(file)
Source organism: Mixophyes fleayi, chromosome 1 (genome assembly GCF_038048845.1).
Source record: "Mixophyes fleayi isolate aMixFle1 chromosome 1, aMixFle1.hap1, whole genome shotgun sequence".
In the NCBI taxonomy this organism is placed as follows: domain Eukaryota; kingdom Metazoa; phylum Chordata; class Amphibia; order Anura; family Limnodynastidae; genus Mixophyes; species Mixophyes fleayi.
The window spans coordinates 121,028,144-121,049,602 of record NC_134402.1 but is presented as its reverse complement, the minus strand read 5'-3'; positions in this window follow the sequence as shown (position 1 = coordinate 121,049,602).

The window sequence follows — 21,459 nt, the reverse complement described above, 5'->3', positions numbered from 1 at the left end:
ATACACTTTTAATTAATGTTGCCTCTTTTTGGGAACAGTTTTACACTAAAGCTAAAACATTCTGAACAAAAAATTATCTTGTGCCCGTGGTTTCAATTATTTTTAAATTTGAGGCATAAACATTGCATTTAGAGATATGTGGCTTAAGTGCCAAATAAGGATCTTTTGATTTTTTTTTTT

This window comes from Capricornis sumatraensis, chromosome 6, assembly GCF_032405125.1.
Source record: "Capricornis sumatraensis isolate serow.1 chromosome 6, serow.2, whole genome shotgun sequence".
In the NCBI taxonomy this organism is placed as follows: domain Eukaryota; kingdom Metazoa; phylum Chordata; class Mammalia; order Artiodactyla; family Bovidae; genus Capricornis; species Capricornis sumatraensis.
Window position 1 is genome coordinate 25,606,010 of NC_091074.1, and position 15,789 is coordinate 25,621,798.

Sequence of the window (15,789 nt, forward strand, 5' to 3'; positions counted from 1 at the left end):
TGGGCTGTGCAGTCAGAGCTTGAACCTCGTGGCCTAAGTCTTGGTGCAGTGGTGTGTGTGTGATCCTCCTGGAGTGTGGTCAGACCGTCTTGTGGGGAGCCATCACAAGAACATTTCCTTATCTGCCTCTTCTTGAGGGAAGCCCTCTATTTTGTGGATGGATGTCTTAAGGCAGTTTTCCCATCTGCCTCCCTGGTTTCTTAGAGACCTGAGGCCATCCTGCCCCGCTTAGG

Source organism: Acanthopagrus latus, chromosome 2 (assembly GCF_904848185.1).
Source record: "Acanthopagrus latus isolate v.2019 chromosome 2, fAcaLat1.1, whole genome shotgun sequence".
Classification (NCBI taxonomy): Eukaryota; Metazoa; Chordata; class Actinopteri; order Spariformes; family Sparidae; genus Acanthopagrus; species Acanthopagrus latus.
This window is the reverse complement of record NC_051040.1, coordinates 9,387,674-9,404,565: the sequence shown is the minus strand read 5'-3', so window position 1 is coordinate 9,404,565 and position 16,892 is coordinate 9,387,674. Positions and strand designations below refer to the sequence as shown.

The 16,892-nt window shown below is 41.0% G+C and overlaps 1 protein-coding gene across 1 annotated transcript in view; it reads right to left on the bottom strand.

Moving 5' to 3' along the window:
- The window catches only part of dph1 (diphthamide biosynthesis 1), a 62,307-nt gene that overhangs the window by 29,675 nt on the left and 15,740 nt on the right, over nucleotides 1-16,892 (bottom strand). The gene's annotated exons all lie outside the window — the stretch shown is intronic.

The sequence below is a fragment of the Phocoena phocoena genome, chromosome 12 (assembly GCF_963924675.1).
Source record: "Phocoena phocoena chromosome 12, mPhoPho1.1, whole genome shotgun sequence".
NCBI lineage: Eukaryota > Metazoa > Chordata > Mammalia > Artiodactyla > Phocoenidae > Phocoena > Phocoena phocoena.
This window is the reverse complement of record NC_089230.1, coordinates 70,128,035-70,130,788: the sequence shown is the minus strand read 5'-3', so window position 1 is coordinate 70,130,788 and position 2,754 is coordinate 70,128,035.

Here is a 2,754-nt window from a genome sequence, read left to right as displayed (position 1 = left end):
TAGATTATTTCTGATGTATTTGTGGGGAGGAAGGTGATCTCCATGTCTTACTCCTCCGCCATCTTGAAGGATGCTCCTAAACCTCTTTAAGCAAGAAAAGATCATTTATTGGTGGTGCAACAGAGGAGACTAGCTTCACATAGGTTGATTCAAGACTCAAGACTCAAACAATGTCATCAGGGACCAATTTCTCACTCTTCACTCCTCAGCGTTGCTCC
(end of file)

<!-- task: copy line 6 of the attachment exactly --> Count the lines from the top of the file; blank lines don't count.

ATACACTTTTAATTAATGTTGCCTCTTTTTGGGAACAGTTTTACACTAAAGCTAAAACATTCTGAACAAAAAATTATCTTGTGCCCGTGGTTTCAATTATTTTTAAATTTGAGGCATAAACATTGCATTTAGAGATATGTGGCTTAAGTGCCAAATAAGGATCTTTTGATTTTTTTTTTT